- Colors as Indicators of the Presence of Spiral and Elliptical Components in N Galaxies, 1977, Publications of the Astronomical Society of the Pacific, vol. 89, p. 245–250
- Surface Brightness Parameters as Tests of Galactic Evolution, 1976, Astrophysical Journal, vol. 209, p. L7–L9
- The Color-Redshift Relation for Giant Elliptical Galaxies, 1971, Astrophysics and Space Science, Vol. 12, p. 394
- The editor's note: "Deceased on 1981 March 23, thus ending prematurely a distinguished career. The text of this last paper was not revised, although Michele Kaufman kindly added some clarifying definitions and comments."
- "AAS Annie J. Cannon Award in Astronomy". Archived from the original on 2 October 2009. Retrieved 2009-11-18.
- "The Life of Beatrice Tinsley". Retrieved 2016-01-27.
- Tinsley, B. M. (1981). "Chemical evolution in the solar neighborhood. IV – Some revised general equations and a specific model". Astrophysical Journal. 250: 758–768. Bibcode:1981ApJ...250..758T. doi:10.1086/159425.
- "Beatrice M. Tinsley Prize". American Astronomical Society. Retrieved 2009-11-18.
- "Citation for (3087)". Cambridge, MA: Minor Planet Center. Retrieved 2009-11-18.[permanent dead link]
- "External Review 2009" (PDF). University of Texas at Austin Department of Astronomy/McDonald Observatory. Archived from the original (PDF) on 8 June 2010. Retrieved 2009-11-18.
- "Circa Theatre: Bright Star". Archived from the original on 2006-02-07. Retrieved 2009-11-18.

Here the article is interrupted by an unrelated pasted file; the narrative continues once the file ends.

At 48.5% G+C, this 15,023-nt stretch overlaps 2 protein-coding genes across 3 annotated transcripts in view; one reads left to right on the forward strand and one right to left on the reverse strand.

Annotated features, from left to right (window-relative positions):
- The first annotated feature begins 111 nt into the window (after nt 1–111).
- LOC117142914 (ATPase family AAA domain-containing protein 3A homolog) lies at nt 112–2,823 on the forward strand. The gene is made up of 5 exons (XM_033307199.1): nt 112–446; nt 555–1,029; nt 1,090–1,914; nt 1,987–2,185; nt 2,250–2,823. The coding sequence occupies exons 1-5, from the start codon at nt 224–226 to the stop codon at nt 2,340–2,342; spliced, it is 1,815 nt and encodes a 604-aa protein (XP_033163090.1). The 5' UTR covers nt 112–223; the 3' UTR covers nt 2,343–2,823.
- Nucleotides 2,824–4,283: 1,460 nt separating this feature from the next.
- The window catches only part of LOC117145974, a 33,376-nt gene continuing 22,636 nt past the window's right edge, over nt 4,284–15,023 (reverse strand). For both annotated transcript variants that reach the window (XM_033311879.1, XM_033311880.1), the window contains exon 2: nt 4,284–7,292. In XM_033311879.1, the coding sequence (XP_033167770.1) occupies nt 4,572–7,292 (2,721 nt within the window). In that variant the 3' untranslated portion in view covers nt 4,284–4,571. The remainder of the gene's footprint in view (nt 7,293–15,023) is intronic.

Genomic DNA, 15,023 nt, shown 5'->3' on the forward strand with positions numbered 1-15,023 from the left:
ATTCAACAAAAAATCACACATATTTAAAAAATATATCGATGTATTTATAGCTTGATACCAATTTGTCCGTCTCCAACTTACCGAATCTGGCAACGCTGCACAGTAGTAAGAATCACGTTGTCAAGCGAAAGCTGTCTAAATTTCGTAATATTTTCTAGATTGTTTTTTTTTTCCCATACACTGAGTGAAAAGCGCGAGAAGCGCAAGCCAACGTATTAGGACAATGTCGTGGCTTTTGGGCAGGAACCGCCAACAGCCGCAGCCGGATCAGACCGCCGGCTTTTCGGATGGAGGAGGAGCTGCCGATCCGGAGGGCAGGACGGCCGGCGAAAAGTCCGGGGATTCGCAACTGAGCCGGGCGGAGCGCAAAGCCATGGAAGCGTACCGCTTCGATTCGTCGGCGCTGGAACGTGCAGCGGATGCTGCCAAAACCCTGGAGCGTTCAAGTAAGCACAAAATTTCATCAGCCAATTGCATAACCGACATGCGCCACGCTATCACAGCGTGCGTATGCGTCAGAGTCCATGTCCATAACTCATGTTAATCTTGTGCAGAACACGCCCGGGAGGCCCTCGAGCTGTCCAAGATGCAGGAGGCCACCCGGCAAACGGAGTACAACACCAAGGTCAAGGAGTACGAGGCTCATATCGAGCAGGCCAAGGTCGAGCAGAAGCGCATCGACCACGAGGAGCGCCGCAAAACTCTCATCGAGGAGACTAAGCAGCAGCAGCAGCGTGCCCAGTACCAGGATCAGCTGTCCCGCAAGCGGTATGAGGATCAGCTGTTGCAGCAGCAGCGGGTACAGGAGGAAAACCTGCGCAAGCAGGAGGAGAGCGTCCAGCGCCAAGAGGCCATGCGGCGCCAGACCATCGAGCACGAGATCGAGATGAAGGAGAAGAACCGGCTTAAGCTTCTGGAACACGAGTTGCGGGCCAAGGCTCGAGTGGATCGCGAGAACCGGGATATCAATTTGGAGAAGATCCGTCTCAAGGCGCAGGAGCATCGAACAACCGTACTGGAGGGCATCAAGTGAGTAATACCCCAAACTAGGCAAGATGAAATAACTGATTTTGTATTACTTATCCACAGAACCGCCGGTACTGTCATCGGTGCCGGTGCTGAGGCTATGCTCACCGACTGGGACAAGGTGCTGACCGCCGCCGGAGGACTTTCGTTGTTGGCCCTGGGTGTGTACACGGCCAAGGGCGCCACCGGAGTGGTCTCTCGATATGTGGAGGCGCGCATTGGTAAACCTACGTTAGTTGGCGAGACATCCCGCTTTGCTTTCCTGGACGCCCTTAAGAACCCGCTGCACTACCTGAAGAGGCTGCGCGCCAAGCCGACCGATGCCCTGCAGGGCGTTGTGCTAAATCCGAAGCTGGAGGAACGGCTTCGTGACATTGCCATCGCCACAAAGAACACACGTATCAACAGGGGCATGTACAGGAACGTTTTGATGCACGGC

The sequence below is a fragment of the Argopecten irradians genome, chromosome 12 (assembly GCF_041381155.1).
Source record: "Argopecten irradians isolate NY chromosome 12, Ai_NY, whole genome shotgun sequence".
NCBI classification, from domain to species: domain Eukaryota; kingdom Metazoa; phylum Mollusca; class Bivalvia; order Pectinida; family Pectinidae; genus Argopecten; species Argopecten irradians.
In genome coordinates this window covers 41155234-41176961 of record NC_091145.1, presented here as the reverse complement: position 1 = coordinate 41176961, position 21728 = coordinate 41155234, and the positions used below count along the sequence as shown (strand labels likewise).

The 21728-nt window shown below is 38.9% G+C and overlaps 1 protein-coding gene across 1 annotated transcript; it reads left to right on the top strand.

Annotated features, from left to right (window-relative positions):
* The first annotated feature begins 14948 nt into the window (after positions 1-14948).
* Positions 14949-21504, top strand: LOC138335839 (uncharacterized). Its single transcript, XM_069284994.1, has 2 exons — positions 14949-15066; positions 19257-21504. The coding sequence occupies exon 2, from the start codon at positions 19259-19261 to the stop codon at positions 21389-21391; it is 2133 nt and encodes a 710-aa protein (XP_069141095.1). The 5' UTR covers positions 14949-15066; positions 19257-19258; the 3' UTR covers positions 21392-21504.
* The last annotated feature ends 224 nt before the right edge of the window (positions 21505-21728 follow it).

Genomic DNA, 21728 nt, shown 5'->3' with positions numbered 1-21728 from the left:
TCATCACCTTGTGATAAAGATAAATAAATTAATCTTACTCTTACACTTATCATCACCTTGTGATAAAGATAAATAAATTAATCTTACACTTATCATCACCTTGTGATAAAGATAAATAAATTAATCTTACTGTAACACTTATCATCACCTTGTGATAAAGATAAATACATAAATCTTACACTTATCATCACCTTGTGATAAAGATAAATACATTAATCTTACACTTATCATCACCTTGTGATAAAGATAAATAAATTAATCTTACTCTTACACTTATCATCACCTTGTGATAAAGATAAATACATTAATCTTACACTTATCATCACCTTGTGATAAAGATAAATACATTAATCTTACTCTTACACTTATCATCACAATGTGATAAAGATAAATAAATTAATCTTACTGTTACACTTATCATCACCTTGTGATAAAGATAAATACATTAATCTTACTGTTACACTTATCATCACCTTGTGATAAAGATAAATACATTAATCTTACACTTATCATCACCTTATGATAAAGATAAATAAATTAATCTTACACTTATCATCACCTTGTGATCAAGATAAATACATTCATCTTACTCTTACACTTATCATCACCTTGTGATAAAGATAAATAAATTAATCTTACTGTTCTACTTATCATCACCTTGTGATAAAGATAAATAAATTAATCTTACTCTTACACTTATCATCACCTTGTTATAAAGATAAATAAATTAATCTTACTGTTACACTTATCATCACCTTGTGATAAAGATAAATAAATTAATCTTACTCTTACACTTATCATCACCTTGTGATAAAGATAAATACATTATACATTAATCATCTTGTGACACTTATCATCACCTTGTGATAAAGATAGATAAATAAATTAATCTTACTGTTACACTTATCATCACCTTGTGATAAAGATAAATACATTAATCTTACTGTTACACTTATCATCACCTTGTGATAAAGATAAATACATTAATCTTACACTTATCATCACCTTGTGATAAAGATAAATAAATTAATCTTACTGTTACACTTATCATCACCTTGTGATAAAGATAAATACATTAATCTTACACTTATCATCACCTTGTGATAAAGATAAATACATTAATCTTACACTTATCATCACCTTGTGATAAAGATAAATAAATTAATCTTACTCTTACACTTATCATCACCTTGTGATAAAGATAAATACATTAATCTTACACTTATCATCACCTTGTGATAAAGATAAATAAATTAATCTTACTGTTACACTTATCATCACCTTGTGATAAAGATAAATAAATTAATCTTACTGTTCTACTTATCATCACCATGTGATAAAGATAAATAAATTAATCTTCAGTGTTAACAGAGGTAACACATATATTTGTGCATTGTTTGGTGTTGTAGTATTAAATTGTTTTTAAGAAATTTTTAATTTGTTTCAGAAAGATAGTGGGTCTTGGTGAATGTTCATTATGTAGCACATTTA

- "Mount Pickering and Mount Tinsley". Archived from the original on 15 December 2009. Retrieved 2009-11-18.
- Mackay, Scot (20 January 2011). "Historian's mountainous goal reached". The Southland Times. Retrieved 2011-01-25.
- "The Beatrice Hill Tinsley Lectures". Archived from the original on 28 July 2013. Retrieved 2013-04-03.
- Beatrice Tinsley’s 75th Birthday
- Catley, Christine Cole (2006). Bright Star: Beatrice Hill Tinsley, Astronomer. Auckland: Cape Catley. ISBN 1-877340-01-4..
- Catley, Christine Cole (1970–80). "Tinsley, Beatrice Muriel Hill". Dictionary of Scientific Biography. 25. New York: Charles Scribner's Sons. pp. 57–61. ISBN 978-0-684-10114-9.
- Dodd, Richard J. (1984). "Appreciation: Beatrice M. Tinsley, 1941–1981". Southern Stars. 30: 429–431. Bibcode:1984SouSt..30..429D..
- Faber, Sandra (1981). "Obituary: Beatrice Tinsley". Physics Today. 34 (9): 110. Bibcode:1981PhT....34i.110F. doi:10.1063/1.2914734..
- Hill, Edward (1986). My Daughter Beatrice, A Personal Memoir of Dr. Beatrice Tinsley, Astronomer. New-York: American Physical Society. ISBN 0-88318-493-1..
- Guarnieri, Maria D.; Pancaldi Stagni, Maria G. (1991). "Beatrice Muriel Hill Tinsley: una vita per la scienza". Orione. 11: 28–33. Bibcode:1991Ori....11...28G..
- Larson, Richard B.; Stryker, Linda L. (1982). "Beatrice Muriel Hill Tinsley". Quarterly of the Royal Astronomical Society. 23. Bibcode:1982QJRAS..23..162L..
- Whineray, Scott, ed. (1985). Beatrice (Hill) Tinsley, 1941–1981, Astronomer: A Tribute in Memory of an Outstanding Physicist. Palmerston North, N.Z.: Massey University, New Zealand, Institute of Physics Education Committee..
- Beatrice Hill Tinsley biography, Michele Nichols, 10 June 1998.
- New Zealand Heroes biography
- Astronomical Society of the Pacific biography
- Texas History biography
- NBR review of Circa Theater's production of the play Bright Star at the Wayback Machine (archived 16 December 2005)
- Oral History interview transcript with Beatrice Tinsley 14 June 1977, American Institute of Physics, Niels Bohr Library and Archives
- Bibliography from the Astronomical Society of the Pacific
- Radio New Zealand The Stars are Comforting: The letters of Beatrice Hill Tinsley (1941–1981). Also includes an image gallery and audio of several related interviews
- New Zealand Geographic Board Report on Mount Tinsley
- Gray, Meghan. "Beatrice Tinsley". Deep Sky Videos. Brady Haran.
- The Beginning and End of the Universe, Season 1, Episode 2, The End. Jim Al-Khalili discusses how her PhD dissertation on the evolution of galaxies contributed to ongoing attempts to understand the expansion rate of the universe.